Here’s a fun picture of us at Friends for Life 2014 near the Lilly Diabetes Booth (see Coco in the background?).

Picture of Scott, Chase, and Loren at Friends for Life 2014

Now Up? Win an iHealth Align Meter!

Contest ends
September 8, 2014 at 11:59 PM Central

Screenshot of iHealth-Align-Contest-Form

 

Doug Masiuk – Appalachian Trail With Type 1

To say Doug Masiuk likes to run is like saying Scott Johnson likes to drink Diet Coke. :-)

Doug is all about empowering people with diabetes through his love of running. Not long ago he ran across America, and now he’s taking on another amazing challenge. We’re talking with Doug tonight on DSMA Live about what he’s up to. I hope you’ll tune in and hear about what you can do to help keep him moving.

Learn more about Doug and his mission at 1Run.org.

Announcing Scott’s Sweepstakes!

Heyo!

Who loves contests, giveaways, and free stuff? I do! I do! You do! You do!

I’m trying something new here, and I’d love to know what you think of it.

I want to run a semi-regular giveaway with any products or services I get my hands on that I think you all might enjoy.

Let me know what you think of this, please (concept, mechanics, anything). As with anything new, it’s a little scary, and most important to me is to make sure I stay on your sweet side.

First up is MedCenter’s ‘Your•Minder Personal Recording Alarm Clock’ – a talking alarm clock with 6 personal recorded reminders valued at $49.95. Check out the product description page for more details.

Product Description Page

Enter Sweepstakes!
 

Contest ends at Midnight on Monday night September 1st, 2014.

Your information will not be sold or shared with anyone, not even the sponsors of this contest (MedCenter). I’ll be shipping this myself, and am happy to send it internationally. I’m trying a fancy contest application which gives you extra entry points for sharing and spreading the word – it sounds pretty cool, but let me know if that stuff is more annoying than helpful.

Good luck! I’m excited to see how this turns out, and I already have a handful of other goodies to give away!

https://www.facebook.com/ScottsDiabetes/posts/912128892149867

Scott’s Old School Low Treatment

I spent Saturday helping to clean out dad’s garage. We found an old tackle box with some low BG supplies inside. :-)

These don’t have dates on them, but they are at least twenty-five years old. At least.

Fruit Roll-Ups

Fruit Roll-Ups

Back in the day we didn’t have glucose tabs. In fact, I remember baggies of sugar cubes and tubes of cake frosting being the go-to tools of camp counselors. Pocketable? Not really.

For as long as I can remember, I’d have two Fruit Roll-Ups in my back pocket at all times. Flattened to death before long, but still worth 12g of carbs.

Peel from cellophane before eating, yo.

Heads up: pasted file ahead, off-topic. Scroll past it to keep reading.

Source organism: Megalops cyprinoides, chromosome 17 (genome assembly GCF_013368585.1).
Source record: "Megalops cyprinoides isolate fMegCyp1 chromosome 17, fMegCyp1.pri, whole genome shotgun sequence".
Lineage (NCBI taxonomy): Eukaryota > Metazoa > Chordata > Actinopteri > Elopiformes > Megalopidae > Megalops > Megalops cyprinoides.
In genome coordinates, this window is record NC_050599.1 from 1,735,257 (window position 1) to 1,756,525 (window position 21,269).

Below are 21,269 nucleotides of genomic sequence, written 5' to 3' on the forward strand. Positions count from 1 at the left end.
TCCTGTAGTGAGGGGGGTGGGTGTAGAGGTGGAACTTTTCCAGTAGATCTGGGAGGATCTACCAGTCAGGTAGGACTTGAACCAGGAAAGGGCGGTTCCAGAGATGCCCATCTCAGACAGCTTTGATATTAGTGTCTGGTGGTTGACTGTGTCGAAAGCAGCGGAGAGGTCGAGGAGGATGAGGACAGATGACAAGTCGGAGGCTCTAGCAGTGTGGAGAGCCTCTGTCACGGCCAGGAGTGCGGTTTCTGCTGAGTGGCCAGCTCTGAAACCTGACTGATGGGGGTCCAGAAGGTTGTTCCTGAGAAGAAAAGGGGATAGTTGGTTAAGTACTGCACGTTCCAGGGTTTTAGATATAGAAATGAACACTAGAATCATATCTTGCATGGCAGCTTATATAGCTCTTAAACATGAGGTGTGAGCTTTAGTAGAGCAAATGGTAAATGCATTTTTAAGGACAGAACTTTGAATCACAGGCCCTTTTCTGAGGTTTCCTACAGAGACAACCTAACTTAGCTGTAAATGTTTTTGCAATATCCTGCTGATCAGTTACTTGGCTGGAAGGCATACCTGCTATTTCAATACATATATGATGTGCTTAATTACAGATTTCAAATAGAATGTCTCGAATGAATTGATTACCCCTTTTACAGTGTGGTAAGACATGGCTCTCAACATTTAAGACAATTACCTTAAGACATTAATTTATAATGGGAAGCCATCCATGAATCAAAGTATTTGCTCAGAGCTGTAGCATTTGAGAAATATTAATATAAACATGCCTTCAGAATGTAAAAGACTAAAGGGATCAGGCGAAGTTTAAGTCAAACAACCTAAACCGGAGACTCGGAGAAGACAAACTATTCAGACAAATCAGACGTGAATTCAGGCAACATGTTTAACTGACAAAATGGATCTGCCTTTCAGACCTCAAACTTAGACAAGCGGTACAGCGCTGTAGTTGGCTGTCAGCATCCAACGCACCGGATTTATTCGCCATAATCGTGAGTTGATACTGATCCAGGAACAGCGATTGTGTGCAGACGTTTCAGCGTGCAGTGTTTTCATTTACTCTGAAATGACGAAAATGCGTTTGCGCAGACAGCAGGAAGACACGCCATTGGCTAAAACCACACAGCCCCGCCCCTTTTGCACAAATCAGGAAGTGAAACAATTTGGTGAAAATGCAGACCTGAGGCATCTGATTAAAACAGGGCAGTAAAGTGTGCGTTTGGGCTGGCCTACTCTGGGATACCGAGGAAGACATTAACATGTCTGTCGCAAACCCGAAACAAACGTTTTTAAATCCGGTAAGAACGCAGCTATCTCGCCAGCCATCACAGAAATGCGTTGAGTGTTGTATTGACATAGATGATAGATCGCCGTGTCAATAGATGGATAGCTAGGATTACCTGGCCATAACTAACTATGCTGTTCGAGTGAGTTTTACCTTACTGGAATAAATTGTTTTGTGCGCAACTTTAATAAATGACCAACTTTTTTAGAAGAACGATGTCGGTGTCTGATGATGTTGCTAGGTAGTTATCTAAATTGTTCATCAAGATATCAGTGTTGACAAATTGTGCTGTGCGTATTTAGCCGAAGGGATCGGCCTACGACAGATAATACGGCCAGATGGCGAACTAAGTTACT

I’ll Read it For You…

Are you on the move? Let me read this to you…

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Jay Haapala – Flying Solo with T1D!

I’m thrilled to bring back Jay Haapala for another guest post! Last time was about the Prudential Spirit of Community award, and this time he’s soaring above cloud nine!

Welcome back, Jay!


Jay and his parents

Jay and his parents after his first solo flight.

When you think of flying you probably think of lousy service, high prices, crowded airplanes, and a lot of waiting in line. You will most likely stress about getting on your 6:00AM flight and then stress yet again about making your 45-minute connection in Atlanta. There’s another side to flying that many people never get to experience and even fewer diabetics get to experience. My name is Jay Haapala; some of you will remember me from my guest post here on Scott’s blog a little over a year ago. I am back today to share what is new with me and my quest of becoming a private pilot.

Jay in the cockpit

Jay inside the cockpit of N6238D, a Cessna 172 Skyhawk on his first solo flight. Downtown Charleston, WV is on his right and the camera’s left.

Long story short… when you’re addicted to aviation, you’re addicted. What starts the aviation addiction varies from person to person. I caught the “Aviation Bug” in June of 2007 when my mom and I flew to St. Louis for a Juvenile Diabetes Research Foundation (JDRF) conference. On the way home we ended up stuck in the Cincinnati-Northern Kentucky International Airport for nine hours. I have close to no recollection of what I saw in the airport but whatever it was it sure had a very profound impact on me. Aviation became my life and it was all I talked about. I spent 4th grade with my face glued up to a window in my classroom that sits directly under the approach path to Charleston’s Yeager Airport. I would go on to fly every chance I got and more recently started working as an intern at Yeager Airport.